Apparatus for establishing a predetermined clamping load between the die plates comprises sensing means operatively connected with the drive means for measuring the movement of the thrust plate and second die plate from one relative position to another by the drive means. For example, the drive means may include a high ratio mechanical drive having a large input displacement and small output displacement that facilitates relative movement of the thrust plate and die plate. A sensor associated with the large displacement input accurately measures displacements of the order needed to set the preload.
The invention also relates to the method by which the preload is set in a machine having a clamping mechanism of given stroke. An adjustable linkage, such as a tie bar, is provided between the clamping mechanism and one of the die plates to adjust the stress in the linkage and the corresponding preload between the plates in the closed position at one limit of the clamping stroke. With the clamping mechanism at the limit, the linkage between the clamping mechanism and one of the die plates is adjusted to a first length which brings the two die plates into a known position relative to one another, for example, in contact without any significant preload. Thereafter, the length of the adjustable linkage is changed by a selected amount from the first to a second length which preloads the die plates correspondingly at the limit of the clamping stroke. The adjustment of the linkage is performed while the clamping mechanism is holding the die plates in spaced relationship so that the adjustment is not opposed by the loads established by the adjustment.
The setting of the linkage for a particular preload can be accomplished automatically by providing motor means for changing the length of the adjustable linkage and a sensor for measuring the change in length as the motor is driven. By comparing the change as it occurs with a desired change and corresponding preload, the motor may be automatically deenergized at the proper adjustment.
A principal advantage of the present invention is that the preload setting is obtained more accurately by measuring incremental changes in the length of the adjustable linkage from a known positional relationship of the die plates. Small relative movements are measured rather than an absolute position of the thrust plate. The method and apparatus allow changes in the preload to be rapidly set in the machine, and the preload for particular molds, clamps or other devices may be recorded and reestablished at any time without difficulty.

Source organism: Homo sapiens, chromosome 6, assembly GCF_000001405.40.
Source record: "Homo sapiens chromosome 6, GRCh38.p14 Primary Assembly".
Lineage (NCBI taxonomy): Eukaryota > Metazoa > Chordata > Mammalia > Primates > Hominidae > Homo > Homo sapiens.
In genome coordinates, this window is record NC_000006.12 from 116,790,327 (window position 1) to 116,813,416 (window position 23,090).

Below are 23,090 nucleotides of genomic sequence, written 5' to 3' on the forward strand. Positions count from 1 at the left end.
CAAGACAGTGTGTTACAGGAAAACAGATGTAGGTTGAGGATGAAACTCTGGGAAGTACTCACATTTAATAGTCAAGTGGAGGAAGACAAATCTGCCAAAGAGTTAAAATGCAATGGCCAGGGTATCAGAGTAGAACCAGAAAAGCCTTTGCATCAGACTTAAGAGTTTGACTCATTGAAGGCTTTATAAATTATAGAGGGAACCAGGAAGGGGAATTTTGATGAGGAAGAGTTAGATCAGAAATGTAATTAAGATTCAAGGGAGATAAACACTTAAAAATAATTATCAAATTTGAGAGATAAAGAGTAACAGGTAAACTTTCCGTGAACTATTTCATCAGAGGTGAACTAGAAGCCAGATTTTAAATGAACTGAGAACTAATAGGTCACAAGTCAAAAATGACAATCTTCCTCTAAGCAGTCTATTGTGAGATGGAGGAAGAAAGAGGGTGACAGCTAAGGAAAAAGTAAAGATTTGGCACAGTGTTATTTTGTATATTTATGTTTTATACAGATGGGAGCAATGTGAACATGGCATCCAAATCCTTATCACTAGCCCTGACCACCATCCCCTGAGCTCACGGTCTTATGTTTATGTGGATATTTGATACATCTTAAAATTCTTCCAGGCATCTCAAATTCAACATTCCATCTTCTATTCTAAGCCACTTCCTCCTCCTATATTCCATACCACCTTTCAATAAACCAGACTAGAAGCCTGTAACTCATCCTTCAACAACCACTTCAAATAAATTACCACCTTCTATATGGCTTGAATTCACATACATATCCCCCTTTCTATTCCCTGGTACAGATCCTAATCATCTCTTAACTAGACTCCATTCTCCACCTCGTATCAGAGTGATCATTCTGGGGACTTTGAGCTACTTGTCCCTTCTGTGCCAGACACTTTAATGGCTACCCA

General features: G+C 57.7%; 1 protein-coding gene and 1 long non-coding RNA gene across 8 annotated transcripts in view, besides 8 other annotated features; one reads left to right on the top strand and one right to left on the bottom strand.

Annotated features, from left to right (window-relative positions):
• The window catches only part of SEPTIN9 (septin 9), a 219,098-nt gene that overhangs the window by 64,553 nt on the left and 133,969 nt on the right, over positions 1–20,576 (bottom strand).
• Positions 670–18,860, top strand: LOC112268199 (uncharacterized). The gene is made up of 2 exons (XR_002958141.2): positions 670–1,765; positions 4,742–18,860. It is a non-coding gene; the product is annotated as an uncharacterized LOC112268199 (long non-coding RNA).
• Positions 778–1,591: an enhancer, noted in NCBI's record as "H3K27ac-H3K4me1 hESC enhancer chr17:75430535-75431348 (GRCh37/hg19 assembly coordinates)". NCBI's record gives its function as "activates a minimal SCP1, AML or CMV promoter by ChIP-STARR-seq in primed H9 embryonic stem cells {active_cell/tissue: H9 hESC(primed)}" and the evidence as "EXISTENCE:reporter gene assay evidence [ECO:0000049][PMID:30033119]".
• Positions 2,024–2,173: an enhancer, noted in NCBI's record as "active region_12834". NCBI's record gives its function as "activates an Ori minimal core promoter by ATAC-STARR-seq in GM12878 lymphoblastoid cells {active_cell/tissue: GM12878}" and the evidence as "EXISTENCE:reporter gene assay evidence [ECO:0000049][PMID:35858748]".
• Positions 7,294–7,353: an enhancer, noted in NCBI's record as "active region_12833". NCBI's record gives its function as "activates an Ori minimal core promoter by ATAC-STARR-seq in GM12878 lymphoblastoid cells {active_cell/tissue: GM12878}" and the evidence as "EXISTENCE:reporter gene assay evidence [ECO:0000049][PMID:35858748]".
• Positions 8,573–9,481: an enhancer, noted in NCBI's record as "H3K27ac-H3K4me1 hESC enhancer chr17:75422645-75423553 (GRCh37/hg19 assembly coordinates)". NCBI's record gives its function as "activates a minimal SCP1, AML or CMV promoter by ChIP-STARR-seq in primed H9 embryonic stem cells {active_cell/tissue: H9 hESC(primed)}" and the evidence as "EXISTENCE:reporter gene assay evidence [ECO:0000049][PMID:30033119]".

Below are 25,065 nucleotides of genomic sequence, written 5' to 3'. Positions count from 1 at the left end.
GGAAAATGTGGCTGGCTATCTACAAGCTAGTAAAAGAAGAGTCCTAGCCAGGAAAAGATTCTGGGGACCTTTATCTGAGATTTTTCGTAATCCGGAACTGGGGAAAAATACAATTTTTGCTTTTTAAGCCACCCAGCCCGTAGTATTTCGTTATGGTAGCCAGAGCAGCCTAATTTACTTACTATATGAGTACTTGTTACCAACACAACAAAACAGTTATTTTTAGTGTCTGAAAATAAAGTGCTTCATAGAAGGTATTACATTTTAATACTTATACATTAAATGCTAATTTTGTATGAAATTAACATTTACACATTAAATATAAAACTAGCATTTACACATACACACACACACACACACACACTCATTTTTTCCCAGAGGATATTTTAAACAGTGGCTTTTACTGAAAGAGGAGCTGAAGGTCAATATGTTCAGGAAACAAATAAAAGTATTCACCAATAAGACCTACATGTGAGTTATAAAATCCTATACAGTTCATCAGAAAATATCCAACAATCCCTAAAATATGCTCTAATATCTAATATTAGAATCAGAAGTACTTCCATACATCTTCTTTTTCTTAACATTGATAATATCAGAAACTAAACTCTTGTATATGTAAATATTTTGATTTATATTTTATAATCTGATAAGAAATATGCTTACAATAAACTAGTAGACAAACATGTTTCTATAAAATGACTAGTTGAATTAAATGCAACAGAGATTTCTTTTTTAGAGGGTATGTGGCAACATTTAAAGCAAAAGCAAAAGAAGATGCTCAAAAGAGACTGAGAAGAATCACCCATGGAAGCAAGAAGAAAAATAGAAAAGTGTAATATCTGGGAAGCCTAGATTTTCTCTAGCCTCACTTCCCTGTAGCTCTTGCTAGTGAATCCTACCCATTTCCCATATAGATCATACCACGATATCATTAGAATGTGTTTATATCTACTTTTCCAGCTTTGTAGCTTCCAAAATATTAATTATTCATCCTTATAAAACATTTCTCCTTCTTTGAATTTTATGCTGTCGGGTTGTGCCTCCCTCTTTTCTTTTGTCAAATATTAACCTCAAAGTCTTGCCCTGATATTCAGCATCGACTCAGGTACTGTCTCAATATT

FIG. 1 schematically illustrates an injection molding machine in which the present invention is employed, and shows the machine with the die plates closed.
FIG. 2 illustrates the injection molding machine in FIG. 1 with the die plates in an open position.
FIG. 3 illustrates the molding machine in FIG. 1 with the length of the tie bars set to establish clearance between the die plates when the clamping mechanism is at one limit of its stroke.
FIG. 4 illustrates the molding machine of FIG. 1 during the step of adjusting the length of the tie bars.
FIG. 5 is a perspective view showing the backside of the thrust plate and the preload adjusting apparatus in the molding machine of FIG. 1.
FIG. 6 is a schematic drawing of the control circuit.
FIG. 1 illustrates an injection molding machine, generally designated 10, incorporating and utilizing the concepts of the present invention. The machine 10 has a stationary die plate 12, a movable die plate 14 and a thrust plate 16, all of which are mounted in parallel relationship with one another on four tie bars 20, 22, 24, 26 as shown in FIGS. 1 and 5. The die plate 12 includes a mold cavity 30 which is supplied with melted plastic or other settable material from a heated injection cylinder 32. The injection cylinder receives the plastic material in powdered or pellet form through the hopper 38 and a charge of the material is loaded into the cylinder by means of a rotary drive motor 36 at the end of the cylinder opposite from the mold 30. The die plate 14 includes a parison pin 34 (FIG. 2) which defines the shape of an object to be formed from the settable material in conjunction with the cavity 30.